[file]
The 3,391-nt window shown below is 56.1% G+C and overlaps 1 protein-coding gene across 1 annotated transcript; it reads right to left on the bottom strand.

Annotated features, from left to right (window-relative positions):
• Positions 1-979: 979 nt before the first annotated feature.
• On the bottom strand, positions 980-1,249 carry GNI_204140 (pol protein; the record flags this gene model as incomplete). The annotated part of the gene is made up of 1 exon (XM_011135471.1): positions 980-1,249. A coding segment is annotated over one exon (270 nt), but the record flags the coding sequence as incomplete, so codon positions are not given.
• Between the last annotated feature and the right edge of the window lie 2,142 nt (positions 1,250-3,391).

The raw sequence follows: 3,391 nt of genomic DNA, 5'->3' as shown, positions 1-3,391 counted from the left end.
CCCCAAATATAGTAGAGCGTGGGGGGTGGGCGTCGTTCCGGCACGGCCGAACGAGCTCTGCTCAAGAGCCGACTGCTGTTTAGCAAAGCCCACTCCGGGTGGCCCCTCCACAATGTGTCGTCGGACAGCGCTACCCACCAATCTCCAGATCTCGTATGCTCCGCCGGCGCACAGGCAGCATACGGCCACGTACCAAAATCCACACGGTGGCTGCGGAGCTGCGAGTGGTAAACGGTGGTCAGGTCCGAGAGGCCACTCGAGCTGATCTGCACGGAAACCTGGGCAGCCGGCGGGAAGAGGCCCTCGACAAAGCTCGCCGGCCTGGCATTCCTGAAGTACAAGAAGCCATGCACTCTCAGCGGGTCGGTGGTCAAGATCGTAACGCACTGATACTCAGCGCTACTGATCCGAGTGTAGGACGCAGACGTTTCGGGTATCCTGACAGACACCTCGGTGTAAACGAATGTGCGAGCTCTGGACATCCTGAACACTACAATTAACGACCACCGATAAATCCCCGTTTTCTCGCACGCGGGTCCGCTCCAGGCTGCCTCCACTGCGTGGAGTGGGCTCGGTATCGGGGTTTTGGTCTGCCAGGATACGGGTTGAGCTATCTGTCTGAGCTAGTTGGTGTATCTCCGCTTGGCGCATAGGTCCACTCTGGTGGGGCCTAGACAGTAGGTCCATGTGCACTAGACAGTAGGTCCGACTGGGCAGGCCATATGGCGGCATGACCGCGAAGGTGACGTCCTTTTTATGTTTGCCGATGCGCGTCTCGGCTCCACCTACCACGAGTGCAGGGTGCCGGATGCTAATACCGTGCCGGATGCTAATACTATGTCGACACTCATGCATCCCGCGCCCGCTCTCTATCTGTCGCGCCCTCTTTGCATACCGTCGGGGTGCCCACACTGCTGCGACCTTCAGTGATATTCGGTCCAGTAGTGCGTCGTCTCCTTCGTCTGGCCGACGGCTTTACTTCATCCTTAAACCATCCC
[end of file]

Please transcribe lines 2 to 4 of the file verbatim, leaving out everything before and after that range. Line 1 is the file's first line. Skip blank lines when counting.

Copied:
Annotated features, from left to right (window-relative positions):
• Positions 1-979: 979 nt before the first annotated feature.
• On the bottom strand, positions 980-1,249 carry GNI_204140 (pol protein; the record flags this gene model as incomplete). The annotated part of the gene is made up of 1 exon (XM_011135471.1): positions 980-1,249. A coding segment is annotated over one exon (270 nt), but the record flags the coding sequence as incomplete, so codon positions are not given.